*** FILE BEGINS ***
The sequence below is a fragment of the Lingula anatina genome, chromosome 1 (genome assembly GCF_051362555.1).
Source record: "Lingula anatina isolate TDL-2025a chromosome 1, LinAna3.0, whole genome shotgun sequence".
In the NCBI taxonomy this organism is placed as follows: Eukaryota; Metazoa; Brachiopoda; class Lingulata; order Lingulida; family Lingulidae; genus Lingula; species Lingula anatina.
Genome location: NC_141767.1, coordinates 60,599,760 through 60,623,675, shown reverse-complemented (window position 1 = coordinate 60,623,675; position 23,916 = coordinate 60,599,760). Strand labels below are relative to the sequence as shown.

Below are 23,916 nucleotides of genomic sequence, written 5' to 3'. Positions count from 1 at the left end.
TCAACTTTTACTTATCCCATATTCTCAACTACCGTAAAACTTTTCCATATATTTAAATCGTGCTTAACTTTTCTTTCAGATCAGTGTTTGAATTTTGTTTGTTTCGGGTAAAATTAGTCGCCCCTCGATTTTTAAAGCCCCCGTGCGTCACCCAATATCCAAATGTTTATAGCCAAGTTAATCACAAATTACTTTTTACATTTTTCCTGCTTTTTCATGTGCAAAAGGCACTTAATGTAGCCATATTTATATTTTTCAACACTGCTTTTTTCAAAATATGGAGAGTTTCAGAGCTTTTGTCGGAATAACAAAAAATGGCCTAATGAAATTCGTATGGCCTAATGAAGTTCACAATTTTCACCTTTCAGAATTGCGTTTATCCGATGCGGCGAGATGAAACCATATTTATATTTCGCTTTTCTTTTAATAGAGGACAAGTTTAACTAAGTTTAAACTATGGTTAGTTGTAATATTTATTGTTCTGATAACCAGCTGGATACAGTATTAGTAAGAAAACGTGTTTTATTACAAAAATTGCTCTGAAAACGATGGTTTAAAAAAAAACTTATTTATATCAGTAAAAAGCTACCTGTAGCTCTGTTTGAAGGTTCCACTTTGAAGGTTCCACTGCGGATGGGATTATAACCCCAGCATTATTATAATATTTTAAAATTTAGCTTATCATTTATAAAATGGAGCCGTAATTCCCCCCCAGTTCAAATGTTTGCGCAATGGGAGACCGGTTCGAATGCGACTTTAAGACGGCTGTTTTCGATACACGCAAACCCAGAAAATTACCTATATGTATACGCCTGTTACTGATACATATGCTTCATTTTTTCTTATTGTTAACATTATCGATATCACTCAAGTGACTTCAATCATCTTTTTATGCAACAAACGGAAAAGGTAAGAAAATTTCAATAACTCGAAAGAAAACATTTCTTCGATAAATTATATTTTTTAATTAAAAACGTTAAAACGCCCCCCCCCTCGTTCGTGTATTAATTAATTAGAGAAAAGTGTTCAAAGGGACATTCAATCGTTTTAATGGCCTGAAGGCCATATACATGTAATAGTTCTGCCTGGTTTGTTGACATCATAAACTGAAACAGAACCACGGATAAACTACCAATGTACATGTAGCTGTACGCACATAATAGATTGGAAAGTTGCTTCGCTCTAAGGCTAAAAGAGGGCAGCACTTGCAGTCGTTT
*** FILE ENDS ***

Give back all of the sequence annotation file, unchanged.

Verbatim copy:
The sequence below is a fragment of the Lingula anatina genome, chromosome 1 (genome assembly GCF_051362555.1).
Source record: "Lingula anatina isolate TDL-2025a chromosome 1, LinAna3.0, whole genome shotgun sequence".
In the NCBI taxonomy this organism is placed as follows: Eukaryota; Metazoa; Brachiopoda; class Lingulata; order Lingulida; family Lingulidae; genus Lingula; species Lingula anatina.
Genome location: NC_141767.1, coordinates 60,599,760 through 60,623,675, shown reverse-complemented (window position 1 = coordinate 60,623,675; position 23,916 = coordinate 60,599,760). Strand labels below are relative to the sequence as shown.

Below are 23,916 nucleotides of genomic sequence, written 5' to 3'. Positions count from 1 at the left end.
TCAACTTTTACTTATCCCATATTCTCAACTACCGTAAAACTTTTCCATATATTTAAATCGTGCTTAACTTTTCTTTCAGATCAGTGTTTGAATTTTGTTTGTTTCGGGTAAAATTAGTCGCCCCTCGATTTTTAAAGCCCCCGTGCGTCACCCAATATCCAAATGTTTATAGCCAAGTTAATCACAAATTACTTTTTACATTTTTCCTGCTTTTTCATGTGCAAAAGGCACTTAATGTAGCCATATTTATATTTTTCAACACTGCTTTTTTCAAAATATGGAGAGTTTCAGAGCTTTTGTCGGAATAACAAAAAATGGCCTAATGAAATTCGTATGGCCTAATGAAGTTCACAATTTTCACCTTTCAGAATTGCGTTTATCCGATGCGGCGAGATGAAACCATATTTATATTTCGCTTTTCTTTTAATAGAGGACAAGTTTAACTAAGTTTAAACTATGGTTAGTTGTAATATTTATTGTTCTGATAACCAGCTGGATACAGTATTAGTAAGAAAACGTGTTTTATTACAAAAATTGCTCTGAAAACGATGGTTTAAAAAAAAACTTATTTATATCAGTAAAAAGCTACCTGTAGCTCTGTTTGAAGGTTCCACTTTGAAGGTTCCACTGCGGATGGGATTATAACCCCAGCATTATTATAATATTTTAAAATTTAGCTTATCATTTATAAAATGGAGCCGTAATTCCCCCCCAGTTCAAATGTTTGCGCAATGGGAGACCGGTTCGAATGCGACTTTAAGACGGCTGTTTTCGATACACGCAAACCCAGAAAATTACCTATATGTATACGCCTGTTACTGATACATATGCTTCATTTTTTCTTATTGTTAACATTATCGATATCACTCAAGTGACTTCAATCATCTTTTTATGCAACAAACGGAAAAGGTAAGAAAATTTCAATAACTCGAAAGAAAACATTTCTTCGATAAATTATATTTTTTAATTAAAAACGTTAAAACGCCCCCCCCCTCGTTCGTGTATTAATTAATTAGAGAAAAGTGTTCAAAGGGACATTCAATCGTTTTAATGGCCTGAAGGCCATATACATGTAATAGTTCTGCCTGGTTTGTTGACATCATAAACTGAAACAGAACCACGGATAAACTACCAATGTACATGTAGCTGTACGCACATAATAGATTGGAAAGTTGCTTCGCTCTAAGGCTAAAAGAGGGCAGCACTTGCAGTCGTTT